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Vitale: Intrigue galore with Pitino, Tubby

Vitale: Kansas returns to Final Four form

Vitale: New coaches make impact

Vitale: Terps red-faced no more

Vitale: Adieu, Lou Henson

Vitale: Resilient Illini break down Badgers

Vitale: Coach K keys unbeaten Duke

Vitale: Unbeaten season for Illinois?

Vitale: Comeback could propel Pitt

Vitale: Kansas will learn from loss

Vitale: Injuries hit 'Nova hard

Vitale: Midseason report and awards

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Kentucky, Louisville define Bluegrass success


Feb. 1, 2005
Basketball is rolling big-time in the Bluegrass State these days, baby! Are you really shocked?

Kentucky has won six straight games and 12 of its past 13. The Wildcats (16-2, 7-0 SEC) are ranked No. 4 in the ESPN/USA Today coaches poll (also No. 4 in my Jan. 31 V-Poll). Their two losses came against highly ranked North Carolina and Kansas.

Louisville has a seven-game winning streak and also has won 12 of its past 13 contests. The Cardinals (18-3, 6-1 C-USA) are ranked No. 9 in the coaches poll (No. 8 in my poll). Before their current 12-of-13 streak, their previous loss was to — you guessed it — Kentucky.

Rick Pitino
Coach Rick Pitino is back in the Big East as Louisville moves over from C-USA.
Next up for Louisville is a home game vs. C-USA rival Cincinnati on Wednesday (ESPN, 7 p.m. ET). The two schools are tied for first in Conference USA. Next up for Kentucky is a trip to Vanderbilt on Saturday (ESPN Full Court, 3 p.m. ET).

When you consider the success of these two programs over the years and the tradition they have both enjoyed, this season's records aren't surprising.

Think about the talent on their rosters — led by Kentucky senior Chuck Hayes and Louisville junior Francisco Garcia — and again, you can't be surprised by their success.

Think about the two leaders of these programs, Tubby Smith of Kentucky and Rick Pitino of Louisville, who already have national-championship rings — both with Kentucky!

Pitino won a national title in 1996 when he was at Kentucky, before he left for the NBA and the Boston Celtics. Smith won a national title in 1998, his first year at the Wildcats' helm. Smith was an assistant on Pitino's Kentucky staff from 1989-91 before he made head-coaching stops at Tulsa and Georgia.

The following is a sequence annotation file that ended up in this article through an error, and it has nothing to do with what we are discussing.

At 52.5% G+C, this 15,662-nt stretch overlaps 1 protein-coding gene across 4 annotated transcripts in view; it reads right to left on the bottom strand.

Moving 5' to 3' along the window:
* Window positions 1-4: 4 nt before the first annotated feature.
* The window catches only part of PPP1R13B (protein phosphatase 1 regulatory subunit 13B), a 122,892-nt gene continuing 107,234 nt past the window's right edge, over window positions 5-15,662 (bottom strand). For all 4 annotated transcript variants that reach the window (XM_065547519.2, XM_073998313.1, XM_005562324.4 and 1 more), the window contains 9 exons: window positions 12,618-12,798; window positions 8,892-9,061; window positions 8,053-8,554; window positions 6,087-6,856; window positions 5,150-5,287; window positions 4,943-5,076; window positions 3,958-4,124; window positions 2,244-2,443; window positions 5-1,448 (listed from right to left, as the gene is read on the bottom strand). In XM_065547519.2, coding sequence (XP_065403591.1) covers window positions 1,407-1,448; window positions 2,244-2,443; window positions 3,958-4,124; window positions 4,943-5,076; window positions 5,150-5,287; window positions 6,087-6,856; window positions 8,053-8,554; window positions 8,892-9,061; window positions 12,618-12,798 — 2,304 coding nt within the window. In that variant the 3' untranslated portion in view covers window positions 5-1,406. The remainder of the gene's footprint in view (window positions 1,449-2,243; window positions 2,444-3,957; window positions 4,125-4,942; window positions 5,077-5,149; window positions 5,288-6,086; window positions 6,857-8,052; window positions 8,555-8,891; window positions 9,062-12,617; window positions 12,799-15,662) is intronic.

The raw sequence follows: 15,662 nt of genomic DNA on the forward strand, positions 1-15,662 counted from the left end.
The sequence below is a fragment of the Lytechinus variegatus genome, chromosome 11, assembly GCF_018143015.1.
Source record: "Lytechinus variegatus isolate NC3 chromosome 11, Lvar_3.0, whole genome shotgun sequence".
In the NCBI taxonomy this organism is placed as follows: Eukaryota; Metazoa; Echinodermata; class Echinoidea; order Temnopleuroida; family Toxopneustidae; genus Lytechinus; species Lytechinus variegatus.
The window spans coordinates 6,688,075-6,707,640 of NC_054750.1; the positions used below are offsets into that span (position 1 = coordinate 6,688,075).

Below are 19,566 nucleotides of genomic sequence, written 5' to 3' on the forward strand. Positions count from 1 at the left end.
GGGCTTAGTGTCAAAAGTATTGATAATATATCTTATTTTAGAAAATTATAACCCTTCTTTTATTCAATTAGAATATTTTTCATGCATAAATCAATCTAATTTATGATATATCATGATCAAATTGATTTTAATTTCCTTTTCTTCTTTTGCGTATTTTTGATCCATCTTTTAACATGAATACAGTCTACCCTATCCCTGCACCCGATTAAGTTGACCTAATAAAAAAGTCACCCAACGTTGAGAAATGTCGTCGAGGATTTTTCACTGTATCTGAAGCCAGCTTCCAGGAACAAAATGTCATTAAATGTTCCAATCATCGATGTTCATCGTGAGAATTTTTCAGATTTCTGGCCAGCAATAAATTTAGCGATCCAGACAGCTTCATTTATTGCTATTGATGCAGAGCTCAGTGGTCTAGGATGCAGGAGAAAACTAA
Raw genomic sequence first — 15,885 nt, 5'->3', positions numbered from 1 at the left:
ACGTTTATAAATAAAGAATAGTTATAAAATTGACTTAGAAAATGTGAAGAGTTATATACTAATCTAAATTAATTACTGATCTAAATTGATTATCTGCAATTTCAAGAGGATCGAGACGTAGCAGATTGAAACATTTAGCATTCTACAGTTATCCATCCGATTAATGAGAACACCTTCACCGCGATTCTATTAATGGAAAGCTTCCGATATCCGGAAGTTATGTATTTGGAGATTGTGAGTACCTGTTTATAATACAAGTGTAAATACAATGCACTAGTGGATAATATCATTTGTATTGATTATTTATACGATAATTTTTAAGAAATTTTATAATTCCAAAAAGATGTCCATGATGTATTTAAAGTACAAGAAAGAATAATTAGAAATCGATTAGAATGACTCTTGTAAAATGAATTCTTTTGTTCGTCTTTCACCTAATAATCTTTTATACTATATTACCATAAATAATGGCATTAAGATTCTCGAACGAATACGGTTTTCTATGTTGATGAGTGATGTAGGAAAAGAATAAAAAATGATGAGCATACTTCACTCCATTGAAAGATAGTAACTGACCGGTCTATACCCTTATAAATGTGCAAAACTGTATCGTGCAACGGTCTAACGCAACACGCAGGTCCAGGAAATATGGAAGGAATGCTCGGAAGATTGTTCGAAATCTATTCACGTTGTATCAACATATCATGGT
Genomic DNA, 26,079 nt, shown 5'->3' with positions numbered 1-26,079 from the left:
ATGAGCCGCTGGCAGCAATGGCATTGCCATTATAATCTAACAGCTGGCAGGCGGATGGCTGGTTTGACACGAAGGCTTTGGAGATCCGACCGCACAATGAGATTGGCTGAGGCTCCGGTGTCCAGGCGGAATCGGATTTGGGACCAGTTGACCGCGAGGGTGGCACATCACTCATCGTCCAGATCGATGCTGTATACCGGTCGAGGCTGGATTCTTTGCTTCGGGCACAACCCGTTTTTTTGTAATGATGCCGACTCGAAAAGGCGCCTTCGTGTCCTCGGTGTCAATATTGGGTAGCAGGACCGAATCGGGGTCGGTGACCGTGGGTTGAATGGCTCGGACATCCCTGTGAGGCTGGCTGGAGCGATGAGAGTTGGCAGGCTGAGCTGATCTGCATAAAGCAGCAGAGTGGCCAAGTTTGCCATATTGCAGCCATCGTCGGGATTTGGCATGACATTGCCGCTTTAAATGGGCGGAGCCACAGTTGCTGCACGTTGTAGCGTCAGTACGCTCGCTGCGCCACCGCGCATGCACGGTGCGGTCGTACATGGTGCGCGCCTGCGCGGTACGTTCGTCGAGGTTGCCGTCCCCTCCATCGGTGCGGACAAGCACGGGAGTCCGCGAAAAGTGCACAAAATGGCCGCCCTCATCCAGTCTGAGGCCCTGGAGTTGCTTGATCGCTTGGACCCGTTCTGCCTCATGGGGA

The fans of these schools (in their blue and red, respectively) eat, sleep and drink college basketball. They have such a passion and love affair with hoops. Everybody is jacked up, baby!

Pitino has said, "Don't talk about us, talk about the Wildcats."

Sorry Mr. Pitino, you can't hide the numbers! The Cardinals have been awesome (with a capital A) in dominating opponents. Over the past four games, the average margin of victory is just under 40 points per game. Louisville is healthy, and the team has responded.

The Cardinals apply tremendous pressure on the basketball, and their traps are stifling. Offensively, this club shares the ball and distributes well, getting open looks. It is typical Pitino-style basketball.

The Wildcats are young, with nine underclassmen on the roster. And of the nine players who average double-digit minutes for Kentucky, six are underclassmen (four freshmen and two sophomores). But those youngsters will get better and better.
Pitino has said, "Don't talk about us, talk about the Wildcats."

Kentucky had a scare in its most recent game, a 68-67 win at Arkansas. But to have a great season you must survive games like that.

Winning close calls on the road builds character and confidence. The Wildcats' backs were against the wall vs. the Razorbacks, and junior Patrick Sparks made a key shot late.

Remember, Sparks was also key in Kentucky's 60-58 comeback victory at Louisville in December. Sparks scored 15 points in the last 7:20 — including three free throws with seven seconds left — to cap a Kentucky rally on the road.

The state of the roundball union in Bluegrass Country is as healthy as ever. Pitino and Smith wouldn't have it any other way. Wouldn't it be something if these teams hook up come NCAA Tournament time? Maybe it will happen in the Elite Eight!

Dick Vitale coached the Pistons and the University of Detroit before broadcasting ESPN's first college basketball game in 1979. Send a question to Vitale for possible use on ESPNEWS.

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